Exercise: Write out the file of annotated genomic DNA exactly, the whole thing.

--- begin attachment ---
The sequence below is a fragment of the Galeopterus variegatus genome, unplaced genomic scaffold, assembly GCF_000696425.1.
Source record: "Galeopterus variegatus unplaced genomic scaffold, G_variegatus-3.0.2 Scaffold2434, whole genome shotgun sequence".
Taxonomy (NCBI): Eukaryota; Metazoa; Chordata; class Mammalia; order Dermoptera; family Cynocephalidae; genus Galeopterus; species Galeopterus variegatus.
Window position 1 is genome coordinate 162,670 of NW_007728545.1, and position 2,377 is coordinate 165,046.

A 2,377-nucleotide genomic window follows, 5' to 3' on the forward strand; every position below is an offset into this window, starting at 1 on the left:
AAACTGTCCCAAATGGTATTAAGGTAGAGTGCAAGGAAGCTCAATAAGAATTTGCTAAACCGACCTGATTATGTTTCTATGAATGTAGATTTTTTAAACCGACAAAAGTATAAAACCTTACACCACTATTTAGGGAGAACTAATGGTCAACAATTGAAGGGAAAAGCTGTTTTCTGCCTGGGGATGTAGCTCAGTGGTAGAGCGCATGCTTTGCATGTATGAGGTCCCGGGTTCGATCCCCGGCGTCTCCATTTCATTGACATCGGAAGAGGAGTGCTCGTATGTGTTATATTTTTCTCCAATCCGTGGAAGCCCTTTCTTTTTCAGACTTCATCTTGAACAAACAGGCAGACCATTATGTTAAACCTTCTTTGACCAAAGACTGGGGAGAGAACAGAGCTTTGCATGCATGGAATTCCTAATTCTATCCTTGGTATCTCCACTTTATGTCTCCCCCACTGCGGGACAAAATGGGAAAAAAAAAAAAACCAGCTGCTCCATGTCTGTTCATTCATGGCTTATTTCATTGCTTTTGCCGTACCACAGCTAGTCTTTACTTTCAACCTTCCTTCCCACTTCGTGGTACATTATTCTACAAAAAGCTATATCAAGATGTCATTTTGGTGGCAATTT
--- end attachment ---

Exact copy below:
The sequence below is a fragment of the Galeopterus variegatus genome, unplaced genomic scaffold, assembly GCF_000696425.1.
Source record: "Galeopterus variegatus unplaced genomic scaffold, G_variegatus-3.0.2 Scaffold2434, whole genome shotgun sequence".
Taxonomy (NCBI): Eukaryota; Metazoa; Chordata; class Mammalia; order Dermoptera; family Cynocephalidae; genus Galeopterus; species Galeopterus variegatus.
Window position 1 is genome coordinate 162,670 of NW_007728545.1, and position 2,377 is coordinate 165,046.

A 2,377-nucleotide genomic window follows, 5' to 3' on the forward strand; every position below is an offset into this window, starting at 1 on the left:
AAACTGTCCCAAATGGTATTAAGGTAGAGTGCAAGGAAGCTCAATAAGAATTTGCTAAACCGACCTGATTATGTTTCTATGAATGTAGATTTTTTAAACCGACAAAAGTATAAAACCTTACACCACTATTTAGGGAGAACTAATGGTCAACAATTGAAGGGAAAAGCTGTTTTCTGCCTGGGGATGTAGCTCAGTGGTAGAGCGCATGCTTTGCATGTATGAGGTCCCGGGTTCGATCCCCGGCGTCTCCATTTCATTGACATCGGAAGAGGAGTGCTCGTATGTGTTATATTTTTCTCCAATCCGTGGAAGCCCTTTCTTTTTCAGACTTCATCTTGAACAAACAGGCAGACCATTATGTTAAACCTTCTTTGACCAAAGACTGGGGAGAGAACAGAGCTTTGCATGCATGGAATTCCTAATTCTATCCTTGGTATCTCCACTTTATGTCTCCCCCACTGCGGGACAAAATGGGAAAAAAAAAAAAACCAGCTGCTCCATGTCTGTTCATTCATGGCTTATTTCATTGCTTTTGCCGTACCACAGCTAGTCTTTACTTTCAACCTTCCTTCCCACTTCGTGGTACATTATTCTACAAAAAGCTATATCAAGATGTCATTTTGGTGGCAATTT